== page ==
Today’s professional is bombarded with dozens of emails every day. In fact, a recent study performed by the Radicati Group showed that the average business professional receives around 81 emails every day, with only about 68 of them being legitimate.
With so many distractions cluttering your inbox, it’s easy to understand why experts believe the habit of checking emails can waste up to 2 hours a day!
For many of us, the sheer amount of communication we receive through email coupled with our disorganized habits within the technology leads to an unruly inbox that hides our important emails and eats away at our productivity.
If this sounds like your day, then you’ll want to read through and implement these productivity-changing tips to shape up your Outlook or Gmail inbox and reclaim your productivity.
The first tip when it comes to shaping up an unruly inbox is getting rid of the unwelcome mail. While many believe this to be the spammer’s fault, often times the clutter that comes from unnecessary and unwanted newsletters is our own doing. Go through your inbox and unsubscribe from any and all email notification sources that are not important to your day to day operations. You’d be surprised at how much cleaner your inbox will look and feel by just by doing this.
For some though, there are newsletters and other email sources that they still wish to continue to receive updates on, and that’s fine. Depending on what industry you are in, you may receive a large majority of new information that way, but it doesn’t have to come through your inbox. Many email providers allow for an RSS feed folder while there are also plenty of free and extremely useful RSS resources online that can help you follow your favorite publications and news outlets through an organized application separate from your inbox.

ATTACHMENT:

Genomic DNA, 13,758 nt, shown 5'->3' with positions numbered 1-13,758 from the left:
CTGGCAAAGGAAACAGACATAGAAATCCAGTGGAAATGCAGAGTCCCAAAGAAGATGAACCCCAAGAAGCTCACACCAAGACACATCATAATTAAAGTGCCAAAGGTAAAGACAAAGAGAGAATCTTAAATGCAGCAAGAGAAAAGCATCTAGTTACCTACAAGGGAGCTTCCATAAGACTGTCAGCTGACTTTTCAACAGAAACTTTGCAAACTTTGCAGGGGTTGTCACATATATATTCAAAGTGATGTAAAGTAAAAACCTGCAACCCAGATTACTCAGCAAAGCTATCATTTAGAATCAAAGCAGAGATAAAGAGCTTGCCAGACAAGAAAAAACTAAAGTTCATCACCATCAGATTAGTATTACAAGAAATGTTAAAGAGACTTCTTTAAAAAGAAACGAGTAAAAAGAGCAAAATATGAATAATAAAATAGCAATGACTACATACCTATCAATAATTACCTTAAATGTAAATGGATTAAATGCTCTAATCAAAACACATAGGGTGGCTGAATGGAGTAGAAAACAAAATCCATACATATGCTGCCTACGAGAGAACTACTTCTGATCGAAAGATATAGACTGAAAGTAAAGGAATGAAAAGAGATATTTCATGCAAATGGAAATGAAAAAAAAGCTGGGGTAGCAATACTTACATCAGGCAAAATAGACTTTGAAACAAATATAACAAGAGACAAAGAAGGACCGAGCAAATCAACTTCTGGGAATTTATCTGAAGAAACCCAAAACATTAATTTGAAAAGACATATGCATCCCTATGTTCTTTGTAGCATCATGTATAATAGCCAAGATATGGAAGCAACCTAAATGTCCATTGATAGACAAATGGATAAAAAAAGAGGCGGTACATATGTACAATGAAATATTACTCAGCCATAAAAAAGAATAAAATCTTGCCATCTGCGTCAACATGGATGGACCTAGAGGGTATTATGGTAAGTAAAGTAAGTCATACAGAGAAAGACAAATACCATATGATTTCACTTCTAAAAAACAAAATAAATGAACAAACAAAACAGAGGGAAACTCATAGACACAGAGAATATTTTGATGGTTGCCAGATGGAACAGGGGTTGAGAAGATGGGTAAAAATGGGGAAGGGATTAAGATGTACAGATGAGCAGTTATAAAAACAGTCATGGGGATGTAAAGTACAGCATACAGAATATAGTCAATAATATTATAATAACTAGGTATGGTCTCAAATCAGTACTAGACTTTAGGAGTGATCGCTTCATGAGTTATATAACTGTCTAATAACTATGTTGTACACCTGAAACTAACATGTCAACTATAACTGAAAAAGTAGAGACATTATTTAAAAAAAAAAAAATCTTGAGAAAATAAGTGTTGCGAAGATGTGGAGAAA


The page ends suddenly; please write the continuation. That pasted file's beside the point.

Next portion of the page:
Additionally, an application called Unroll.me can help you combine all the clutter you receive on a daily basis. This is great for consolidating all those newsletters you still want to get, but don't want to have to keep organizing.
2) Organize by Folders or Labels
Creating folders (or labels if you use Gmail) within your inbox can help you categorize the various types of emails you receive on a daily basis so that you can more easily sort and see who is emailing you and what it is about. Focus on creating folders based around the various roles you assume during your job so that you can more easily sort your mail according to the different tasks you perform on a daily basis.
For example, as Inbound Coordinator at Revenue River, a lot of my job is keeping up communications with clients to ensure they stay informed and projects continue to move forward. Because of this, I’ve created folders for every one of my clients that I frequently communicate with so that I can more easily see when one of them has reached out or responded to me.